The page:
From mushroom clouds to smoke rings, "filamental vortex loops" abound in a number of fluid dynamics applications.
You can create your own smoke rings at home with this cool science experiment
, but scientists waited over a century for experimental evidence of an elusive twist on this fluid flow: knotted vortex loops.
Earlier this year, scientists from the University of Chicago gathered that long-sought data
with the help of a 3-D printer, lasers, and a high-speed camera. This month, those same scientists, headed by postdoctoral researcher Dustin Kleckner, released an updated video explaining the physics behind these beautiful, twisted fluid flows.
To observe the knotted loops, the research team first used a 3-D printer to create special hydrofoils tied in knots. Next, they accelerated the hydrofoils through a fluid to imprint the knotted structure onto the fluid, generating the vortex knots that they sought. Lasers and a high-speed camera tracked the knots as they twisted and morphed, giving the researchers a 3-D timelapse of the evolving fluid flow.
In the research team's video entry (embedded below) for the 2013 Gallery of Fluid Motion
, you can see the beautiful images the team captured during their research.
As shown in the second half of the video, the originally knotted loops can quickly stretch and untie themselves — a fact that initially surprised the researchers. In an ideal fluid, these knotted loops are supposed to remain stable. The real world, however, is far from ideal. One originally knotted loop, for instance, stretched, disentangled and re-connected as two distinct, un-linked loops in a fraction of a second.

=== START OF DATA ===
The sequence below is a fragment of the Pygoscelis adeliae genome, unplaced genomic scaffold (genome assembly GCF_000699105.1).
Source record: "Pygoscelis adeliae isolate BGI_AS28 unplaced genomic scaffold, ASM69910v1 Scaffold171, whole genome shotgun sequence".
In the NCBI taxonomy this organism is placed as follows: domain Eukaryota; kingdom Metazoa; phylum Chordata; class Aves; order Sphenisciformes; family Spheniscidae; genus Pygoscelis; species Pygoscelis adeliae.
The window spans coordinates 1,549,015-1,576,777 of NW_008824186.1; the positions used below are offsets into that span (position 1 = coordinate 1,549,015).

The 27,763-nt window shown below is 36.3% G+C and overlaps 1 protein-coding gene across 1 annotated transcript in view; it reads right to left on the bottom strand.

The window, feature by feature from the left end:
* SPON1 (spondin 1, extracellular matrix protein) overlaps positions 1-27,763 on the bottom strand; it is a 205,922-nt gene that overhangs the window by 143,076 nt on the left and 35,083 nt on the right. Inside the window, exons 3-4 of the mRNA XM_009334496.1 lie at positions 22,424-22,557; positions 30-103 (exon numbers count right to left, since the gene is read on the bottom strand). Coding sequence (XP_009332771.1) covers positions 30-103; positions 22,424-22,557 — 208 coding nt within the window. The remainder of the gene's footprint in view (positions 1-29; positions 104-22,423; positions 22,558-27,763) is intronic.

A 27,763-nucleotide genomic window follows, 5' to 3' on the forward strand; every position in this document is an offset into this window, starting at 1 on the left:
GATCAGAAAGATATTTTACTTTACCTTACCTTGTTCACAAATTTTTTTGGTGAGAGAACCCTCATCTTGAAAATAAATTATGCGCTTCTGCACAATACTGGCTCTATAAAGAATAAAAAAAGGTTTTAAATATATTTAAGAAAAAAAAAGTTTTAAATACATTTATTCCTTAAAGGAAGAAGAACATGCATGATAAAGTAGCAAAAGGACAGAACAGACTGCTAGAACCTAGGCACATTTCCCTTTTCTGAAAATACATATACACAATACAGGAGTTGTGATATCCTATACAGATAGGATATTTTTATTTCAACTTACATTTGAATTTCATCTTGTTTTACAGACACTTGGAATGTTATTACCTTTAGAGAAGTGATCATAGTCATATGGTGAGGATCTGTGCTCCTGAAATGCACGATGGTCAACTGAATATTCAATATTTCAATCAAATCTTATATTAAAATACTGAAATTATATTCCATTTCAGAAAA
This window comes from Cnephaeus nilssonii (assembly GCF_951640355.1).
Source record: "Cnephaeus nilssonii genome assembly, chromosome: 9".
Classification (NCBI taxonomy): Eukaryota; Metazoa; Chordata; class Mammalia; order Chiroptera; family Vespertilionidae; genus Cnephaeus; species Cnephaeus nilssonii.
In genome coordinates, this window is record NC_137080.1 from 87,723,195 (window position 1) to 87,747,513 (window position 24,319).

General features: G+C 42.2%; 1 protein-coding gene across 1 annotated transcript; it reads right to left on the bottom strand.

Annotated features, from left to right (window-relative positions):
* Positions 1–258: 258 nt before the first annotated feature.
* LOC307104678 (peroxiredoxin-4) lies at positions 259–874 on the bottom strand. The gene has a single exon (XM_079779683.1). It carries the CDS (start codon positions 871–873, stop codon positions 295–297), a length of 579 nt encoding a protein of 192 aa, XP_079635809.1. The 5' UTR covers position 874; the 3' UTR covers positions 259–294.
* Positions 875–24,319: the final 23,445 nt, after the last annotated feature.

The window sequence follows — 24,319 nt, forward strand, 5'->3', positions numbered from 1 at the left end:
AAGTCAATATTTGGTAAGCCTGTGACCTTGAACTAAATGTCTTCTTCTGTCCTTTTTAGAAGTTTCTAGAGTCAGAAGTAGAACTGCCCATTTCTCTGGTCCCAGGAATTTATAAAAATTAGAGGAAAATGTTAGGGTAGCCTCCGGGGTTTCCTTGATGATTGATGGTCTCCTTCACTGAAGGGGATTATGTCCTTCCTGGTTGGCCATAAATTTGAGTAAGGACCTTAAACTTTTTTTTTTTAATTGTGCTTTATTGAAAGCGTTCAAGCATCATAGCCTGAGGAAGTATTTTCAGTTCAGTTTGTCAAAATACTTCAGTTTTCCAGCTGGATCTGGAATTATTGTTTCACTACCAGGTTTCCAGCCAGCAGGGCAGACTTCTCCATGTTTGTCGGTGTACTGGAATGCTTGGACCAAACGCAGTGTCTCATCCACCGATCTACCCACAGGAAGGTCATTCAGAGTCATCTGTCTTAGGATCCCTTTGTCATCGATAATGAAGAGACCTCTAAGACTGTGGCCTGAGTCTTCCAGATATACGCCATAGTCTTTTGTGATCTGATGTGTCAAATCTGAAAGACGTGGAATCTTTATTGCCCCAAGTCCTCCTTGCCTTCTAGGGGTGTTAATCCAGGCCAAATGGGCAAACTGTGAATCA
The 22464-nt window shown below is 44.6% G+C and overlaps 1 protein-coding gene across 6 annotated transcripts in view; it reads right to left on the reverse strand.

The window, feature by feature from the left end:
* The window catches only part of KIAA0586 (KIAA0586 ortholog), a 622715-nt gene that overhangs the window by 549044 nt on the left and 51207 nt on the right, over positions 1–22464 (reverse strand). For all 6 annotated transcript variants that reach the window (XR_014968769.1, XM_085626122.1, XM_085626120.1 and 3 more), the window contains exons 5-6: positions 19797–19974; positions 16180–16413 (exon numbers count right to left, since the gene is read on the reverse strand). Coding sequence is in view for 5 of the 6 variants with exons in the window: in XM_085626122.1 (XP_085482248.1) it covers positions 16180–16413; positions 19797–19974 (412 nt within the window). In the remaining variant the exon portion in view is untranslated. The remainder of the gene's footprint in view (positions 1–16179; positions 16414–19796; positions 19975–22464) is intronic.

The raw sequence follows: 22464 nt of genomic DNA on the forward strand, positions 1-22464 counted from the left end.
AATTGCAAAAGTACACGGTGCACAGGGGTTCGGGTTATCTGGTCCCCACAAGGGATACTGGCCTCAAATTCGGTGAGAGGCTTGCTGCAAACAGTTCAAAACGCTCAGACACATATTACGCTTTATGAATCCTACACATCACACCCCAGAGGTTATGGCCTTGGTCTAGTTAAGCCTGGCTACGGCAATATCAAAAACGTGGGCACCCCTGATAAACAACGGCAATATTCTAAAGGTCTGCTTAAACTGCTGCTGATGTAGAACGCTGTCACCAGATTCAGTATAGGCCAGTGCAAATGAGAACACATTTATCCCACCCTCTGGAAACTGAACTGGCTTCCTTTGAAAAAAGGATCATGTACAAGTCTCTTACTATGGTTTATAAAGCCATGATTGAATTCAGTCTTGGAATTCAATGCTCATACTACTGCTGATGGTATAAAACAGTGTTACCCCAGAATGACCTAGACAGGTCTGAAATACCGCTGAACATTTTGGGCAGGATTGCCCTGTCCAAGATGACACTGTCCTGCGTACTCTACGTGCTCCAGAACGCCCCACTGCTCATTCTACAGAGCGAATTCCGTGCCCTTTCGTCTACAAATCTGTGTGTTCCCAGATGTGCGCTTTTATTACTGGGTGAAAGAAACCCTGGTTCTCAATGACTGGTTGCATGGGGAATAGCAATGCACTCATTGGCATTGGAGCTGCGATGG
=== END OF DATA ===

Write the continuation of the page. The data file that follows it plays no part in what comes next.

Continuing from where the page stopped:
The researchers hope to branch out from this investigation into other types of fluids to see how universal this instability is. The "re-connections," seen after the knots unravel may also shed light on interactions found outside of fluid dynamics, such as magnetic field lines. You can find the researchers' brief paper
describing this video on the arXiv.
Last week, we told you about another entry ("Fluid Juggling")
to this year's Gallery of Fluid Motion
— an annual contest hosted by the American Physical Society's Division of Fluid Dynamics (DFD).
You can search and download other video entries on arXiv.org
. Just search for "Gallery of Fluid Motion 2013," click on a paper, and look to the right under "Ancillary Files." For papers that have video entries, there should be links to low quality and high quality downloads. Winners for the Gallery of Fluid Motion will be announced during DFD's annual meeting in late November.